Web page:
- China Sales Representative
- Asia Sales Representative
- Category Supply Manager - Sydney or Brisbane (Australia)
- Cultivation specialist Floriculture
- Technical Sales Specialist - Canada
- Crop Supervisor - Australia
- Senior Business development- / Sales Manager - The Netherlands
- Global VP of Sales & Marketing
- Product Manager - Europe
- Product Manager, Horticulture - De Lier, the Netherlands
Top 5 -yesterday
- The EC insists that the Valencian citrus crisis is not due to South African imports
- Woolworths Organic Growth Fund invests $1m into four Australian farms
- Florida hits peak in strawberry production
- High volumes of red grape varieties expected in coming month
- El Salvador declares a phytosanitary emergency due to HLB
Top 5 -last week
Top 5 -last month
- Chinese garlic and ginger going out of stock in Bangladesh
- Tshwane fresh produce market "on the brink of collapse"
- Ethiopia will irrigate more than a million hectares before September
- Coronavirus creates demand for New Zealand organic apples
- Tight avo market but Fuertes from Tzaneen will start picking up
Port of Rotterdam
Ability to scan cargo on moving trains with no loss of security
Simultaneously, another group of operators located several miles away in a secure inspection office collect, analyse and evaluate the X-ray images for a wide range of potential threats, dangerous materials and contraband.
Because it all happens so swiftly -- particularly as the containers are never unloaded or diverted individually to cargo inspection facilities -- the speed of throughput increases exponentially. To be precise, Dutch Customs at the Port of Rotterdam can now inspect nearly two hundred thousand rail containers per year, or a single 40-foot container in eight-tenths of a second.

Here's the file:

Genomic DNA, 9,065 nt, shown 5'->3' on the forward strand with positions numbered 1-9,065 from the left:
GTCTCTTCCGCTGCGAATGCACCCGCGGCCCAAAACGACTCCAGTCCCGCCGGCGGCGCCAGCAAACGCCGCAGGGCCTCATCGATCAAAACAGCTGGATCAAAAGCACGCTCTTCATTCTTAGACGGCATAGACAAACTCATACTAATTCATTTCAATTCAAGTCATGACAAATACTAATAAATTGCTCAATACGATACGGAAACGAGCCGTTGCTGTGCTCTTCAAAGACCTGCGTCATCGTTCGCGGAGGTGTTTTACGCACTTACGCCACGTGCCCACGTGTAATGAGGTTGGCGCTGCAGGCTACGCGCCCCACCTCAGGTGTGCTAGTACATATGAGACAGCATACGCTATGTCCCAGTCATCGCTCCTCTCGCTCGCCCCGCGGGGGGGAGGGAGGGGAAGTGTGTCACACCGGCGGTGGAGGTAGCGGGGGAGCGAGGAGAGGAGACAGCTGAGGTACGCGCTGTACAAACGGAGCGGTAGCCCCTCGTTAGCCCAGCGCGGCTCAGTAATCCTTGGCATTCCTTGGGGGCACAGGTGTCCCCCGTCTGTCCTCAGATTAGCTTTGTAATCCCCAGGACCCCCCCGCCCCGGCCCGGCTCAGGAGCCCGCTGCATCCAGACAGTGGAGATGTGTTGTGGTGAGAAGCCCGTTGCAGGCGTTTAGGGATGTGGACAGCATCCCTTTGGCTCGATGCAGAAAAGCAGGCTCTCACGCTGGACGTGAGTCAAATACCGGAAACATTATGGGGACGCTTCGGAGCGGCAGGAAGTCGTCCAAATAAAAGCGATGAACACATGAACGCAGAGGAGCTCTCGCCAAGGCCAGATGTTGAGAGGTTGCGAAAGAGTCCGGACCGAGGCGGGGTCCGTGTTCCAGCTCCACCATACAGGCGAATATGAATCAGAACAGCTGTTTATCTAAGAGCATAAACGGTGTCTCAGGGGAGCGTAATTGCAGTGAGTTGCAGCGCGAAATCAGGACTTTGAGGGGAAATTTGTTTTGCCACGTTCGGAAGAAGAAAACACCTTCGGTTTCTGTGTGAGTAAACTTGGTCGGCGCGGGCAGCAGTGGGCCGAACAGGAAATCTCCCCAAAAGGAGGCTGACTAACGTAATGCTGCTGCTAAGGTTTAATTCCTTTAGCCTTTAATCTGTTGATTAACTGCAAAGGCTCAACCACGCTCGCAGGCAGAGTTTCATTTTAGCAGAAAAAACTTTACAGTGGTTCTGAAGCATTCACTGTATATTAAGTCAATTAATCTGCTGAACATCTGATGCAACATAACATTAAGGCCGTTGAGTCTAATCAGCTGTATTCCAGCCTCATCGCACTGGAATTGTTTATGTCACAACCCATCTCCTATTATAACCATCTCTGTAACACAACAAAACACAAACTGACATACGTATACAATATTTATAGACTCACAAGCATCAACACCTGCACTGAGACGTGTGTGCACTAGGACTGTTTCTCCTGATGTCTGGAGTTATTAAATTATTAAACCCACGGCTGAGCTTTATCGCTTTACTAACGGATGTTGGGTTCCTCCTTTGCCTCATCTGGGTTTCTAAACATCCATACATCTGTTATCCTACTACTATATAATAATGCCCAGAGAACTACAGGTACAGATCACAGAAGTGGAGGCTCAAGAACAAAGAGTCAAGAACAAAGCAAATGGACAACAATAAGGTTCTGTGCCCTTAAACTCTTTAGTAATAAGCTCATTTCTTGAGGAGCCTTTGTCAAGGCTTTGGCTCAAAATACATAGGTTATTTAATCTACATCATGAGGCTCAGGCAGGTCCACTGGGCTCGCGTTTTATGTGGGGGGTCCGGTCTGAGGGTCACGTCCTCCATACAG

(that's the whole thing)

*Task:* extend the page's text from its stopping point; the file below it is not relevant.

This is the future, or as in the case of Rotterdam, the present model of an enhanced global supply chain -- ultra-high-speed rail throughput combined with ultra-accurate threat detection. This combination of speed and efficiency is an innovation that allows not only railways to be more secure, but the global supply chain as a whole.
Rail has long been an overlooked component of the modern supply chain, even though it is arguably one of the most important. Because of the nature of rail -- with thousands of miles of unguarded track, often connecting countries -- it has previously been challenging to screen and secure without causing a disruption to the supply chain. And while ports and airports typically get the lion’s share of technology innovation, all components need to be equally considered and secured to prevent interference and have a smoothly run supply chain.
For a long time, cost-minded operators have tended to view the security of rail cargo scanning and the efficiency of throughput as essentially two competing interests.
When minor security gains trigger major productivity losses -- and when even small throughput disruptions can grind supply chains to a halt -- it’s easy to see why rail lines have been relatively (and intentionally) under-served by global security improvement efforts.
As a result, one of the more popular rail security/efficiency compromises has been to implement a procedure for “small sample” screenings, by which only a small portion of each rail car or trainload is scanned for threats, dangerous materials, and contraband -- providing a modicum of security without disrupting the core efficiency of the supply chain.